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Malabu: Nigeria suffers major setback in $1.7bn suit against JP Morgan

Nigeria’s Attorney-General and Minister of Justice, Abubakar Malami

By Sunday Oyinloye

A United Kingdom High Court has thrown Nigeria into a major setback with a judgment dismissing the country’s claim of $1.7 billion against JP Morgan Chase Bank.

Nigeria’s $1.7B claim from the American giant JP Morgan, was over the transfer of $875M proceeds from the sale of Oil Prospecting Licence OPL 245 in the controversial Malabu oil deal.

The UK Court Judge, Sara Cockerill in the judgment held that the Nigerian government failed to substantiate its allegations that it had been defrauded in the case.

In the Nigeria’s suit against JP Morgan, the country claimed more than $1.7 billion for the bank’s role in the controversial deal.

Nigeria alleged that JP Morgan was “grossly negligent” in its decision to transfer funds paid by oil giants, Shell and Eni into an escrow account controlled by a former Nigerian oil Minister, Mr Dan Etete.

It will be recalled that in February this year, Nigerian lawyer, Roger Masefield while presenting the case of the Federal Government had argued that the nation’s case rested on proving that there was fraud and that JP Morgan was aware of the risk of fraud.

“The evidence of fraud is little short of overwhelming,” the lawyer told the court.

“Under its Quincecare duty, the bank was entitled to refuse to pay for as long as it had reasonable grounds for believing its customer was being defrauded.”

 Quincecare refers to a legal precedent whereby the bank should not pay out if it believes its client will be defrauded by making the payment.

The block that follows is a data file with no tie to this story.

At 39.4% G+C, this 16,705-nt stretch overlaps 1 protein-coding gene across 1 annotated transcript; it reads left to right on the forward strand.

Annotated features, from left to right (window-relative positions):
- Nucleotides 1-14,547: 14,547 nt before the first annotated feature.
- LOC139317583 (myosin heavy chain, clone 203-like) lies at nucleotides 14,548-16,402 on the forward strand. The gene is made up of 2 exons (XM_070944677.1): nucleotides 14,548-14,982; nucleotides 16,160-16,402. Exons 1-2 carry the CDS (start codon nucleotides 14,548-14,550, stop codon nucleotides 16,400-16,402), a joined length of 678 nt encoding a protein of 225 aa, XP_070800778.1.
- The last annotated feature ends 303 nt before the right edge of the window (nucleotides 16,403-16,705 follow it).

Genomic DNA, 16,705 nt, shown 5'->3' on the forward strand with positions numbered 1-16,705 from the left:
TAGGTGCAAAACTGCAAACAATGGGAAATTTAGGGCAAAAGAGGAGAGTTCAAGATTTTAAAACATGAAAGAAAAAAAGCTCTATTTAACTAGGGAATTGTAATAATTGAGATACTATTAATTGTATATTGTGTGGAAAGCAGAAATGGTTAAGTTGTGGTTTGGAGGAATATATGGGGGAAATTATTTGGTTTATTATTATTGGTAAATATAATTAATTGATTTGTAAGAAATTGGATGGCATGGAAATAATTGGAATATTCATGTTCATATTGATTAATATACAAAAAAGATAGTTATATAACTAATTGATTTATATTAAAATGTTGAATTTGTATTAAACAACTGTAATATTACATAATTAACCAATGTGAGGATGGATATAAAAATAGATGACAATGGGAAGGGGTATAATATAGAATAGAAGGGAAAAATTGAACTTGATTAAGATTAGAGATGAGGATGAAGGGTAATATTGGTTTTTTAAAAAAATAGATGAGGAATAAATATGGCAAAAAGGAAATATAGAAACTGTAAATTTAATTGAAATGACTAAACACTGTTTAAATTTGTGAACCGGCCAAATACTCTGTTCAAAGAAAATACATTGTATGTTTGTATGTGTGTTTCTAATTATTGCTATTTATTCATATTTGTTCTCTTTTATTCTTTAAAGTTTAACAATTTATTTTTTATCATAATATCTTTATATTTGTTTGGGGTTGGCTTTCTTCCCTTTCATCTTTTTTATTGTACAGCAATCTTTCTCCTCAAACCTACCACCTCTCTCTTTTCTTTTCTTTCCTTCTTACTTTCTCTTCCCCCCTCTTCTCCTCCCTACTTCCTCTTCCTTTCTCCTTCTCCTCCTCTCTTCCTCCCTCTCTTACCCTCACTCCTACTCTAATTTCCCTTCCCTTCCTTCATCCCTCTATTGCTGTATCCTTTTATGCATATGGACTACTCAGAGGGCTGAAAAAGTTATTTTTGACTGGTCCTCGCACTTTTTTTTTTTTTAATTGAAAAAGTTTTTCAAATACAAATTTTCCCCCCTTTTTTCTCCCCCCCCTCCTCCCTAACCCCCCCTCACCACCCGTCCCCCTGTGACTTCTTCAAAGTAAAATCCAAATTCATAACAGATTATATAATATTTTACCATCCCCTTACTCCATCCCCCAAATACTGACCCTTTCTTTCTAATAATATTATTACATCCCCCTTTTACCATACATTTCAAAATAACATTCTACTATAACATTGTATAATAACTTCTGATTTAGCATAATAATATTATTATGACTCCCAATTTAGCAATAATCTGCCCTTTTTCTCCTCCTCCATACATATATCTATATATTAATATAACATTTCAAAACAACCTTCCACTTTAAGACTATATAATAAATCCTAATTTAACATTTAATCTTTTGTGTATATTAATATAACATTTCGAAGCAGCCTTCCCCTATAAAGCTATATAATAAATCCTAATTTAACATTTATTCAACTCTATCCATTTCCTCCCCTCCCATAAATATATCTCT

However in the judgment handed down on Tuesday, the Judge,  Cockerill disagreed with the claim of Nigeria on the issues saying that by the time of the 2013 payments, the bank was “on notice of a risk” of fraud.

 “There was a risk – but it was, on the evidence, no more than a possibility based on a slim foundation,” the judge held..

And in a swift reaction to the court verdict, JP Morgan said “This judgment reflects our commitment to acting with high professional standards in every country we operate in, and how we are prepared to robustly defend our actions and reputation when they are called into question,” a spokesman for the bank said in an emailed statement.

The damages sought by the Nigeria’s government included cash sent to Etete’s company, Malabu Oil and Gas, around $875 million paid in three installments in 2011 and 2013, plus interest, taking the total to over $1.7 billion.

The court began hearing in the lawsuit in February this year when Nigeria launched the case against the United States bank, JP Morgan Chase, claiming more than $1.7 billion for its role in a disputed oilfield deal.

The civil suit filed in the English courts related to the purchase by energy majors, Shell and Eni of the offshore OPL 245 oil field in Nigeria, which is also at the centre of another legal action in Italy.

A panel of judges in Milan, Italy, had previously acquitted the two companies and their executives from any wrongdoings following successful denials of bribery last March.

Before the new judgment by the London Court, Nigeria had alleged that JP Morgan was, “grossly negligent” in its decision to transfer funds paid by the energy majors into an escrow account to a company controlled by the country’s former Oil Minister, Dan Etete, instead of into government coffers

The latest United Kingdom court judgment may have vindicated the position of former Attorney-General and Minister of Justice, Bello Adoke SAN that there was no fraud in the controversial Malabu oil deal .

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